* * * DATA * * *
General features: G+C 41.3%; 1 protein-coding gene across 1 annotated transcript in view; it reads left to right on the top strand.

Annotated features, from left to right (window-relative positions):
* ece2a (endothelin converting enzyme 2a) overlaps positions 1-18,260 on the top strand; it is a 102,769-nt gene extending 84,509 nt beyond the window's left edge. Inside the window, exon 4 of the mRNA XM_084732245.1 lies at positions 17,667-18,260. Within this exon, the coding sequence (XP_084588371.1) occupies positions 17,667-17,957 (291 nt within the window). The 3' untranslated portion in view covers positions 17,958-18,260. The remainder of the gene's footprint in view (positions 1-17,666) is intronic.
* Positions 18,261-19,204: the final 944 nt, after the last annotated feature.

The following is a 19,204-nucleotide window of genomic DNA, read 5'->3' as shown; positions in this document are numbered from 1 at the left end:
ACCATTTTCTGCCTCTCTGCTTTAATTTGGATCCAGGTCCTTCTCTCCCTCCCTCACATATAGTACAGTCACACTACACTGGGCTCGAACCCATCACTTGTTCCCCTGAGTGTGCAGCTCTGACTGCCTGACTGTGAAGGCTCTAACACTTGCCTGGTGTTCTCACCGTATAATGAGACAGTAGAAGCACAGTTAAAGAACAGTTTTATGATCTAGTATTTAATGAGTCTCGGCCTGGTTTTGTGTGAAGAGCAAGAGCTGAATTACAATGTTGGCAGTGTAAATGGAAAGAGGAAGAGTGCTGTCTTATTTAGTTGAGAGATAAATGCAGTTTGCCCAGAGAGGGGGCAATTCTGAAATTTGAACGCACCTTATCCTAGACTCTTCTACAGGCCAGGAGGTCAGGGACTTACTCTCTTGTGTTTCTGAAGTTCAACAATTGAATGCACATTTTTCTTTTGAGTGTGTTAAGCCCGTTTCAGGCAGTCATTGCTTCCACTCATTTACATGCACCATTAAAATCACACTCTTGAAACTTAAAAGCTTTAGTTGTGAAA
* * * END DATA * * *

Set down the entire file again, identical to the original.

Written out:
General features: G+C 41.3%; 1 protein-coding gene across 1 annotated transcript in view; it reads left to right on the top strand.

Annotated features, from left to right (window-relative positions):
* ece2a (endothelin converting enzyme 2a) overlaps positions 1-18,260 on the top strand; it is a 102,769-nt gene extending 84,509 nt beyond the window's left edge. Inside the window, exon 4 of the mRNA XM_084732245.1 lies at positions 17,667-18,260. Within this exon, the coding sequence (XP_084588371.1) occupies positions 17,667-17,957 (291 nt within the window). The 3' untranslated portion in view covers positions 17,958-18,260. The remainder of the gene's footprint in view (positions 1-17,666) is intronic.
* Positions 18,261-19,204: the final 944 nt, after the last annotated feature.

The following is a 19,204-nucleotide window of genomic DNA, read 5'->3' as shown; positions in this document are numbered from 1 at the left end:
ACCATTTTCTGCCTCTCTGCTTTAATTTGGATCCAGGTCCTTCTCTCCCTCCCTCACATATAGTACAGTCACACTACACTGGGCTCGAACCCATCACTTGTTCCCCTGAGTGTGCAGCTCTGACTGCCTGACTGTGAAGGCTCTAACACTTGCCTGGTGTTCTCACCGTATAATGAGACAGTAGAAGCACAGTTAAAGAACAGTTTTATGATCTAGTATTTAATGAGTCTCGGCCTGGTTTTGTGTGAAGAGCAAGAGCTGAATTACAATGTTGGCAGTGTAAATGGAAAGAGGAAGAGTGCTGTCTTATTTAGTTGAGAGATAAATGCAGTTTGCCCAGAGAGGGGGCAATTCTGAAATTTGAACGCACCTTATCCTAGACTCTTCTACAGGCCAGGAGGTCAGGGACTTACTCTCTTGTGTTTCTGAAGTTCAACAATTGAATGCACATTTTTCTTTTGAGTGTGTTAAGCCCGTTTCAGGCAGTCATTGCTTCCACTCATTTACATGCACCATTAAAATCACACTCTTGAAACTTAAAAGCTTTAGTTGTGAAA